RusticTable_phase I

TabI hadn’t decided to paint the legs at this point.

Unfortunately, I turned around for a split second and my friend pulled the new table up to the movies on the shelf hoping to find something she hadn’t seen before and…yep…you guessed it…she thought it was a stool and sat on it! #notastool was the hashtag for the weekend. I ended up disassembling it and starting from scratch. Fortunately the table top was in tact so all I did was rebuild the legs.

BrokenTable

It’s an honest mistake.

When I perused the net for banana bread recipes, I noticed that many of them had a lot of sugar. A LOT! I was hoping for something less sweet so that it’s a bit healthier when I found Cookie and Kate’s recipe. I would have made it verbatim but then I realized that I was short of a few ingredients so I improvised. I liked the idea of whole wheat flour but I didn’t want 100% of it, so I divided the flour into 1:3/4 so the texture is a little smoother (plus I didn’t have white whole wheat flour on hand — what is that anyway?).  The bread is wonderful when it is lightly toasted and smothered with butter with a cup of tea. It will sooth away any bruises caused by using a table as a stool, that was not meant as a stool. #notastool.

BananaBread_3

Banana Bread

Original recipe, please click here. This recipe makes one generous 10 cm x 23 cm (4″x 9″) loaf

Ingredients:

  • 125 mL (1/2 cup) melted coconut oil
  • 60 mL (1/4 cup) honey
  • 60 mL (1/4 cup) milk
  • 60 mL (1/4 cup) water
  • 5 mL (1 teaspoon) vanilla extract
  • 2 eggs
  • 125 mL (1/2 cup) roughly mashed ripe bananas (about 2 smallish bananas)
  • 60 mL (1/4 cup) dates
  • 128 g (1 cup) whole wheat flour
  • 94 g (3/4 cup) AP flour
  • 1 teaspoon baking powder
  • 2.5 mL (½ teaspoon) ground cinnamon, plus more to swirl on top
  • 2.5 mL (½ teaspoon)salt
  • 70 g (½ cup) chopped almonds

Directions:

  1. Preheat the BBQ to 177 ° C (350° F) using only the front and back burners. Prepare a 10 cm x 23 cm (4″ x 9″) loaf pan by generously spraying with non-stick baking spray.
  2. In the large bowl of a food processor, add melted coconut oil, honey, milk, water, vanilla extract, eggs, bananas and dates and pulse until dates and bananas have been well incorporated into the liquid.
  3. Sift the flours, baking powder, cinnamon and salt. Add all at once to the liquid and pulse a few times to incorporate. Stir in chopped almonds.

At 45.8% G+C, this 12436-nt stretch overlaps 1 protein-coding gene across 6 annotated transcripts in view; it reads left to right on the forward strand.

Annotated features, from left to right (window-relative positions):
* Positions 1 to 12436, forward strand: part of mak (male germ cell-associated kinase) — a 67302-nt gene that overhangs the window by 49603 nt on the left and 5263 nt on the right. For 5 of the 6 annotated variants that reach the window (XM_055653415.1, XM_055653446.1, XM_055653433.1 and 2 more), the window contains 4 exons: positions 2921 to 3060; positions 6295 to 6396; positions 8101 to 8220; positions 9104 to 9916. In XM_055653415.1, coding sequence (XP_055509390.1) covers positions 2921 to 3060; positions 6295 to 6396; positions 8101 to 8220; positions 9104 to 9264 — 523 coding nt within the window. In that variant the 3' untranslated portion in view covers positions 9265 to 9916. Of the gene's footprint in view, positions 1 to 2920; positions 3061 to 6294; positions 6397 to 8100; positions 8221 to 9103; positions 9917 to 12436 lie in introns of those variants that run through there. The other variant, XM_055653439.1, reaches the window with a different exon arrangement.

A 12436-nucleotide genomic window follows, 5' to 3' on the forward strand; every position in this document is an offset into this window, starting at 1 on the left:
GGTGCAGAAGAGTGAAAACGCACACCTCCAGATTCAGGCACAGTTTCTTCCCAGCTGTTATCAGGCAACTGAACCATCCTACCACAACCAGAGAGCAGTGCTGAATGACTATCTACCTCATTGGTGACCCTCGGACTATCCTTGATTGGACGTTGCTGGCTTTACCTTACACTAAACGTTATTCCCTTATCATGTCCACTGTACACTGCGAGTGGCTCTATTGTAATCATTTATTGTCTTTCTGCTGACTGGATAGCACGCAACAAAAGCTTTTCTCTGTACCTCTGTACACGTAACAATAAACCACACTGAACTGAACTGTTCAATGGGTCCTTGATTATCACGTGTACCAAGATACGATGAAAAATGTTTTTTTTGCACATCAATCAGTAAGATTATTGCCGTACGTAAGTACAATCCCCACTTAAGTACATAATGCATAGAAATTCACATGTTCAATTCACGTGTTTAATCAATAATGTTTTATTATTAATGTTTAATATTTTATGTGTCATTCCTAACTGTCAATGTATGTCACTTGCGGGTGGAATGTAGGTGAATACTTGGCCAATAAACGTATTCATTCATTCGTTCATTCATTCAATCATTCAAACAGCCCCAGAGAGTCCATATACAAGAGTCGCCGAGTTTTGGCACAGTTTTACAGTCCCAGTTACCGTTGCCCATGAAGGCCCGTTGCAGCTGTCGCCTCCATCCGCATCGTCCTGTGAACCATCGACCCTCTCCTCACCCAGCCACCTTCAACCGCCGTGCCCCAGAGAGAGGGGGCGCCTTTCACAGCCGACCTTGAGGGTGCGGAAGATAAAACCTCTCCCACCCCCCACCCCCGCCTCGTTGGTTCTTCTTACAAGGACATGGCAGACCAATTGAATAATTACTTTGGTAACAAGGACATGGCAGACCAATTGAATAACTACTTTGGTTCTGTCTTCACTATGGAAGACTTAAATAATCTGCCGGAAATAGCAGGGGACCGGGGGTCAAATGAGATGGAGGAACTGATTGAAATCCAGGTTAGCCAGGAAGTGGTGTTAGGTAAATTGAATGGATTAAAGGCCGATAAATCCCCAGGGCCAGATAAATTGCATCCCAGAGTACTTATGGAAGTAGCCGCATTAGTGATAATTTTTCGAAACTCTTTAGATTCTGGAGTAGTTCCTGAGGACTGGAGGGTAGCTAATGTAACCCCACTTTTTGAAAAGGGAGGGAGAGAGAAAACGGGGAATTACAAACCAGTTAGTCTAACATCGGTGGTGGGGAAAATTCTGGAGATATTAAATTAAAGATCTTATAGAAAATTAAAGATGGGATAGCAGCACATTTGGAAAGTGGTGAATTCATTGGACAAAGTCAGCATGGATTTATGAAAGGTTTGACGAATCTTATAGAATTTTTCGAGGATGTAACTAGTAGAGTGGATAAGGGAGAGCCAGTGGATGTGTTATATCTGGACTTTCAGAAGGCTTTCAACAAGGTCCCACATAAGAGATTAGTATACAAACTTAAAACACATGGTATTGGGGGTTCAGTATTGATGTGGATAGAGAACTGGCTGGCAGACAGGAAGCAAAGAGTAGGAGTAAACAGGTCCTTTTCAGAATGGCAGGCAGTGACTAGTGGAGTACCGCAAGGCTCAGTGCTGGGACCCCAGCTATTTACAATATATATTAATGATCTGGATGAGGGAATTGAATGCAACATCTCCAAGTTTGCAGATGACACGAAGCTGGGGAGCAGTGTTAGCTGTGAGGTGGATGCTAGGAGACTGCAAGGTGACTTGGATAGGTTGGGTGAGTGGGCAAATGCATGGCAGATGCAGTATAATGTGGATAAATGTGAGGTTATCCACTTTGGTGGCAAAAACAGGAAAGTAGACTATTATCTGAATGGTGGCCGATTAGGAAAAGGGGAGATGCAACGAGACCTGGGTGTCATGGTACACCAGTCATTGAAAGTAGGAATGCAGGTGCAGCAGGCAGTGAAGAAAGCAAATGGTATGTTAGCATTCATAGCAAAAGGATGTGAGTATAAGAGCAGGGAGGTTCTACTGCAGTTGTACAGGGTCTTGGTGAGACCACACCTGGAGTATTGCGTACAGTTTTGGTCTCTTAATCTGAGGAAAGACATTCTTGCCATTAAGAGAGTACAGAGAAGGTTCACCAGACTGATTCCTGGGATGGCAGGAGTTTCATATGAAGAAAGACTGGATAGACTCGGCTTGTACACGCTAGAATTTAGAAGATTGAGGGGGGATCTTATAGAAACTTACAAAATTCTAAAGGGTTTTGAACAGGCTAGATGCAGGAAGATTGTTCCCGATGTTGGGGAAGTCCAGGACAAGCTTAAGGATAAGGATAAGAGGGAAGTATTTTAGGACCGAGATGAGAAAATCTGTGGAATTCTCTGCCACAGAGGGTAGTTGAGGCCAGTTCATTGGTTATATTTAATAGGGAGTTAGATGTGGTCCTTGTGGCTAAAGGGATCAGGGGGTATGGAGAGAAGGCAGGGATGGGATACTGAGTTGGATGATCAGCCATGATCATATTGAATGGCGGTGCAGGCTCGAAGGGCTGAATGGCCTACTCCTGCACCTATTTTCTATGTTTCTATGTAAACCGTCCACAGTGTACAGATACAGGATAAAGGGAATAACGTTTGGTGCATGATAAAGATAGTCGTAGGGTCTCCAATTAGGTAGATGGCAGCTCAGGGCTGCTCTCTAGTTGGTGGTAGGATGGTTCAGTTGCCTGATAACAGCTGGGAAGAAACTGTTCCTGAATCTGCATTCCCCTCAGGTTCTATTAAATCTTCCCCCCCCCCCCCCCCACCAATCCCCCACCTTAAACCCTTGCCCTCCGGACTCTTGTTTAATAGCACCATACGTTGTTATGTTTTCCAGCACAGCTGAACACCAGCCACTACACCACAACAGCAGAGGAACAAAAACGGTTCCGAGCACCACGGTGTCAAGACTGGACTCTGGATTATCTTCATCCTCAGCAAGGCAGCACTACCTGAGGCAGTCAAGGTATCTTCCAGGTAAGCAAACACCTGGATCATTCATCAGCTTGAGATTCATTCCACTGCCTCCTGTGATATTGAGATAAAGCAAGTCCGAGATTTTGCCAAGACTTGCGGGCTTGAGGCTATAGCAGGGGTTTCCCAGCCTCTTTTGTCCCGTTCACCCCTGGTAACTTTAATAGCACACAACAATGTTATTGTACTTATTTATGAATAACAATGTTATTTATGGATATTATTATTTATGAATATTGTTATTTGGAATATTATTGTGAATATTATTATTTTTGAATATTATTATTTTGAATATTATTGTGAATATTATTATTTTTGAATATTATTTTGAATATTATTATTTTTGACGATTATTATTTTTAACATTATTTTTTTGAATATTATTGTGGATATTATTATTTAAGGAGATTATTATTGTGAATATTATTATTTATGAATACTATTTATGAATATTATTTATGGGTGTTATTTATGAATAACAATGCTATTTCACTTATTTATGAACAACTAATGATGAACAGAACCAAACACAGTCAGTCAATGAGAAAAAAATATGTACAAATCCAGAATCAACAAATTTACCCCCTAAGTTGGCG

4. Pour into prepared pan and set into a larger pan. Place pan into the centre of the BBQ so that the elements that are on are not below the loaf pan. Bake for 50-60 minutes or until cake tester comes out clean (mine was perfect in 50 minutes).

BananaBread_4

It’s a dense bread that is perfect for breakfast or a small snack.

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AppleJelly_First

When life gives you lemons, make lemonade. But I didn’t get lemons. I got apples. 907 g (2.2 lbs) to be exact!

I made JT an apple pie with two, and then made apply jelly with the remainder. I was at the cottage, so I had limited ingredients but apparently apples have a lot of natural pectin in the skin and core so I wasn’t worried. The trick is to cook the apples with skin, core and seeds until very soft and that coaxes the pectin out. I made a clear apple jelly, or as clear as one can get without using this nifty Mehu-Liisa.

Apple Jelly

Makes 236 mL (8 ounces)

Ingredients:

  • 900 g (2 lb) apples (I used Granny Smith and Gala), wash and cut into small cubes
  • 600 mL (20 fluid ounces) water
  • 300 g (1.5 cups) granulated sugar
  • 1 tbsp lemon juice

Directions:

  1. Add all of the ingredients to a non-reactive Dutch oven and stir well.
  2. On medium-high heat, bring to a boil, then simmer until apples are very soft.
  3. Strain through cheese cloth and then through a very fine sieve.
  4. Pour into a smaller pot and bring to a boil. Boil for about 20 minutes to at least 104° C (220° F) or when it begins to gel (test frequently on an ice-cold plate).
  5. Pour into sterilized mason jars (I used two 118 mL (4 ounce) jars and continue the canning process, or use immediately.

AppleJelly_2

I was surprised at how relatively clear the jelly was.

Notes:

  • Save the soft apples (not the core or seeds) and purée until entirely emulsified, push through a fine sieve for a delicious apple sauce. Freeze in a zip lock bag if not using right away. Makes about 125 mL (1/2 cup) applesauce.

AppleJellyCalories